Notes on Wakefulness

13 February 2018, The Malibu Hindu Temple

Bodhidharma – meaning “one who awakens” – was a 5th century Prince turned monk who traveled from East India to China, bringing with him Buddhism and tea. In stories he is cast as a little grumpy and incredibly devout, wandering about as the first patriarch of China. In one particularly tall tale Bodhidharma is said to have been deep in meditative practice, some time into a nine-year stint of wall-staring when he realized he had nodded off. Furious at his weakness he tore at his eyes, scratching and tearing until he ripped his eyelids off completely, flinging them to the ground in frustration.

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Robert Irwin works with light, “Open your eyes in the morning, the world is totally formed. You haven’t done anything other than be. It’s all around you.”

He continues in an infinite play of empty mirrors, “The whole idea is being able to recognize it, and pay attention to it, articulate it.”

“Beauty is all around you,” he says.

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Miraculously, where Bodhidharma’s eyelids fell, tea plants sprouted. Bodhidharma plucked the leaves of the plant and began to chew. His mind became clear, focused, bright – awake! Reinvigorated he returned to his meditation.

The ṛṣis, sometimes called the “Vedic seers,” were once asked: “‘In what are you experts?’ They responded, ‘in the sensation of being alive. We are wakeful – or, if you like, we vegetate.’ Vajra, the lightning flower, the ultimate weapon of the gods, is connected with vegeo, to be wakeful, vigilant…the lightning is the lightning flash of wakefulness. ‘Vegetation’ and ‘wakefulness’ share the same root.” And as the ṛṣis saw it, the secret of existence was in just three actions: waking, breathing and sleeping. And, Roberto Calasso continues, they were dazzled by one revelation: the elementary fact of being conscious.

The God of Consciousness and Creation; of Death, Time and Destruction; Lord of the vegetable world and of Yoga – Śiva – is said to be always awake; always aware, forever conscious, he keeps his third eye eternally open; he is the light that endures in the darkness, present even when the world ceases to exist.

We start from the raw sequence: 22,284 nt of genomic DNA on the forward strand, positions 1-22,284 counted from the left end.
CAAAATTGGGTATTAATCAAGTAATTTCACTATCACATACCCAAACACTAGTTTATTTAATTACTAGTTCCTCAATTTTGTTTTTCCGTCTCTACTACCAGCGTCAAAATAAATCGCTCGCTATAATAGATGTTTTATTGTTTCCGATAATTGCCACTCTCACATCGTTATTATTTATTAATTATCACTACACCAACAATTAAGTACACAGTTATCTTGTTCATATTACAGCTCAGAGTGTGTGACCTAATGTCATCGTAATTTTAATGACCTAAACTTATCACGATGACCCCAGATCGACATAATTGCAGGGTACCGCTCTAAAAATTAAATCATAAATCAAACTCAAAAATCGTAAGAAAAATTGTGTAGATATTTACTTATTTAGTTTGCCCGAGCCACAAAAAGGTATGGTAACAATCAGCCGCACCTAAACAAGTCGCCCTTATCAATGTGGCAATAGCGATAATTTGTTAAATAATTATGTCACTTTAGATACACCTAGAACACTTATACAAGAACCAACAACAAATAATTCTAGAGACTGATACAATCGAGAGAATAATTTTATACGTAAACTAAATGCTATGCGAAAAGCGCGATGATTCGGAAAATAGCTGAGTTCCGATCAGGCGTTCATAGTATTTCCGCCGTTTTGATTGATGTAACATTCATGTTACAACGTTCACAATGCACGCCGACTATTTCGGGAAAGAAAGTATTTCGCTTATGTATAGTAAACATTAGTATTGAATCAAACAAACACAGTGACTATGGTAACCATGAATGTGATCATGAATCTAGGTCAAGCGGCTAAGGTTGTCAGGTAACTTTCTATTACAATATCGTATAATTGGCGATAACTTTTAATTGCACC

On Maha Śivaratri – the Great Night of Śiva – devotees demonstrate their dedication to Lord Śiva by staying awake the whole night long, chanting, dancing and praying, maintaining that defining anatomical characteristic of wakefulness – an erect spine, or Mount Meru. In disrupting our patterns (unconscious awareness; sleep) we make space to recognize what is not mechanistic, unconscious being. Now. Now we can bypass our automatic patterns, control our habits, and gain insight.

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Vegetal and wakeful; conscious and animated; animal and vegetable. Even spoons and stones are conscious some physicists say. Panpsychism.

An all-pervading wakefulness available to plants, humans, seers and gods is described in the Śiva Sūtra (verse 11) as a samadhi-like awareness – turīya – : tritayabhoktā vīreśaḥ : The one who enjoys in the oneness of awareness of all the three states – waking, dreaming and deep sleep – becomes the master of all organic energies. Patañjali tells us – : svapna-nidrā jñāna-ālambanam vā : Knowledge in dream and sleep can awaken you to the truth.

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The quest for meaning, for wakefulness and truth, has perennially piqued human curiosity; it is a part of our makeup, steeped in our blood and bones, in the songs of the plants, and planets, myths and imaginings. It is not just a rallying mandate in the turmoil of our times – it is a lineage of inquiry, a tool for transformation: stay awake.

ॐ नमः शिवाय // Om Namah Śivāya!


Śivaratri at the Malibu Hindu Temple, 2018 | Photo by Roberto Maiocchi

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